The same is true in the current draft of CanG.

One of the most glaring problems already identified in the current draft and so far not addressed by legislators is the problem of enforcement. If a patient is a member of a club and also grows their own, plus obtains a prescription, there is a very good chance they will have more than 50 grams in their possession at home.

Here is the way to think about this math. I am using myself as an example.

  1. Up to 120 grams (the maximum allowed by health insurers for reimbursement). A patient who goes to the pharmacy once a month will have at least as much as their prescription at home. This is already almost three times the legal limit for possession as envisaged under CanG. Patients like me, in other words, are still in danger.
  2. Up to 50 grams of cannabis club weed
  3. The results of any home grow harvest. The reality here is that with any half decent grow tent and lights, it is possible to obtain as much as two to three kilos from a high-bearing strain (although this requires a certain experience, skill and the right seeds). Even if, however, a grower “only” is able to obtain 50 grams per plant, this still puts someone like this in extreme jeopardy, especially if they also obtain cannabis legally via the two other routes. This is also the case if people do not smoke all they grow in one grow cycle.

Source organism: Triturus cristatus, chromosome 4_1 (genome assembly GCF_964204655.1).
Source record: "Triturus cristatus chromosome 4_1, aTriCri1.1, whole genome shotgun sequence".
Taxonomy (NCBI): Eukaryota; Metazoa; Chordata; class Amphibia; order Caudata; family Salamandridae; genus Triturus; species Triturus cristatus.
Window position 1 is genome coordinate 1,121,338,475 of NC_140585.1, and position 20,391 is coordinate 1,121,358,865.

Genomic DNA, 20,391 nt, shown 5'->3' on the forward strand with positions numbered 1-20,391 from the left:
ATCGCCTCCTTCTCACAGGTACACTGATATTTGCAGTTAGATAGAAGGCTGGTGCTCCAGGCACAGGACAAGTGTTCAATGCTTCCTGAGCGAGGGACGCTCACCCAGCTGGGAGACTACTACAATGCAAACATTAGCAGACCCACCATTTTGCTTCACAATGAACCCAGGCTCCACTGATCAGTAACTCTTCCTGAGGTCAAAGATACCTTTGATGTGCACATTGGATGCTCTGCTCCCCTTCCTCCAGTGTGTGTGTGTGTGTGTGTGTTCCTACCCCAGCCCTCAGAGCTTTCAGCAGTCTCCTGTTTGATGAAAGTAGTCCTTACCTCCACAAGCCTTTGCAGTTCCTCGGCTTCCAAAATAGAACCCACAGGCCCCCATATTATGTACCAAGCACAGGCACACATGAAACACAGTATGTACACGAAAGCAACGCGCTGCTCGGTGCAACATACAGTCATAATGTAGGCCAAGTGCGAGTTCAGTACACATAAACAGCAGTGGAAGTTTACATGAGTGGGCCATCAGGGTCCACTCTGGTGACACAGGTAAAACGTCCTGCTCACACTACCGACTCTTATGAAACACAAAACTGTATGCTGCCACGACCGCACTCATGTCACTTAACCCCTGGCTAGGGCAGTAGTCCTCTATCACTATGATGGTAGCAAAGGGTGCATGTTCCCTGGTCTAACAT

Because this is such an obvious example of where people will certainly be endangered by the new law, legislators need to create carve outs in the language to anticipate this reality, no matter how politically unpopular. It also means that the “average” person in Germany will be able to at least stockpile a considerable amount of weed. The current law does not create such guidelines. The burden will fall on the regulatory agencies. And if their performance to date is anything to go on, this is going to be a mess that will almost certainly shake out in the courts.

Time Will Tell

No matter what, the German cannabis legalization experiment is going to be avidly watched. This includes by other European countries who are now considering the same thing, or even looking for new routes into the existing medical market.

Further, how the law, presumably when passed by hopefully the middle of next year, will be interpreted, is another discussion that can only be had once the entire Frankensteinion construction lurches into operation.

Short summary? Watch this space.